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What should be the Homework for game Programming?

This is a discussion on What should be the Homework for game Programming? within the Game Programming forums, part of the General Programming Boards category; I am well accustomed with C and C++ language.....I mean i have learned the basics...Still dont know Java and enthusiastic ...

  1. #1
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    What should be the Homework for game Programming?

    I am well accustomed with C and C++ language.....I mean i have learned the basics...Still dont know Java and enthusiastic to do game programming.I just want to know is this enough to start learning game programming?Or anything more should be learned before leaping to it...?
    Can anyone give any idea?Suggestions are welcome!!

  2. #2
    Programming Wraith GReaper's Avatar
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    I you are so desperate about making games, try some game-making application such as "Game Maker".
    On the other hand, if you want to learn something ( well ok, alot of things ) while doing it program it.
    Programming a game can be done with many approaches:
    (1) You can take an open-source game, alter it a bit or upgrade it or join their development.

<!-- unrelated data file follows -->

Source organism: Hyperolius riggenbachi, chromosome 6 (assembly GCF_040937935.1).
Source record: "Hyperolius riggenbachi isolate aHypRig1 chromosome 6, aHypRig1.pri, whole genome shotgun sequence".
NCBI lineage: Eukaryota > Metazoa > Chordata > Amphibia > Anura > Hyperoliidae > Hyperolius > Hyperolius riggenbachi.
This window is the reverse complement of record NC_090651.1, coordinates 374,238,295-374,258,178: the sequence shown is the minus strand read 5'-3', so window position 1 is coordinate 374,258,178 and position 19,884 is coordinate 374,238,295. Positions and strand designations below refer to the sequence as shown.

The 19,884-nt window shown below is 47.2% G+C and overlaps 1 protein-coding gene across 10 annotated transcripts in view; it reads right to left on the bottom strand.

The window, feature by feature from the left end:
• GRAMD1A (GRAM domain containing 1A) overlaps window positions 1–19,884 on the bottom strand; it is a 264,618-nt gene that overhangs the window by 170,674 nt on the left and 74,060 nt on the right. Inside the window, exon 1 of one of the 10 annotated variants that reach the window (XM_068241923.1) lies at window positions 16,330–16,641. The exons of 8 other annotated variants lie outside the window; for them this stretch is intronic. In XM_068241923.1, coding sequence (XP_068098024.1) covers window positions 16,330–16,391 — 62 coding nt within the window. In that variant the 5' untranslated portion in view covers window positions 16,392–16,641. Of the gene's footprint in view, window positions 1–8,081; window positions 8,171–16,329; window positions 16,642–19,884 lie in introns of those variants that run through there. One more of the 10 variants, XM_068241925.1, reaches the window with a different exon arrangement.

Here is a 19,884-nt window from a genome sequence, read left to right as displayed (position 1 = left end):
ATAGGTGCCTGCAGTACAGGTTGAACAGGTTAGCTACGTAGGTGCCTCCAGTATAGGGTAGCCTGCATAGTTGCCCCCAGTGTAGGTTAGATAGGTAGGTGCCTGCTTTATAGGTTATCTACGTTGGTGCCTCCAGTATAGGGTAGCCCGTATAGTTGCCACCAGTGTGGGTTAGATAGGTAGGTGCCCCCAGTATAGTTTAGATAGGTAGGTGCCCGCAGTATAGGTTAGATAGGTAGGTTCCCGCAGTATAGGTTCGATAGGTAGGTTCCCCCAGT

(2) You can download a graphics engine which will provide you with the interface to build your game.
    (3) You can build the game from scratch, either by yourself or with a team, with only C++ and the appropriate libraries ( like OpenGL, OpenAL or DirectX )

    >>> I am well accustomed with C and C++ language.....I mean i have learned the basics...

    It's like you're telling me that you're well accustomed with a man you met 5 minutes ago!
    To be able to program games, you and C/C++ must become best friends!
    mistu4u likes this.
    Devoted my life to programming...

  3. #3
    and the Hat of Guessing tabstop's Avatar
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    The other thing using an engine like GameMaker will do for you is take care of some of the geometry. If you are not good friends with geometry (2D and 3D, including trigonometry) now, then you will want to be.

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    Hello, long time visitor, first time poster. I would like to add my input, and hope that it is helpful.

    Background: I've been a casual 'C' programmer for a few years, and am only vaguely familiar with C++. About two weeks ago, I decided I wanted to give game programming a shot. I am trying to approach this correctly - as in, I am not rushing into it and trying to take it one step at a time.

    If I may offer a piece of advice that I came across and followed - start small. See if you can create "simple" games in console applications with ASCII characters. My first game I called "Money Hou$e" and it was pretty much a proof of concept. Here I learned how to effectively work with x/y coordinates, basic "collision detection," character movement, seeding money symbols randomly, and keeping track of the score. The second was an overly simple "Snake" clone. I just concluded (but did not actually finish) a mini-RPG using only ASCII characters. This really pushed my algorithm determining skills. On a whim at work today, I started coding a simple Tetris clone.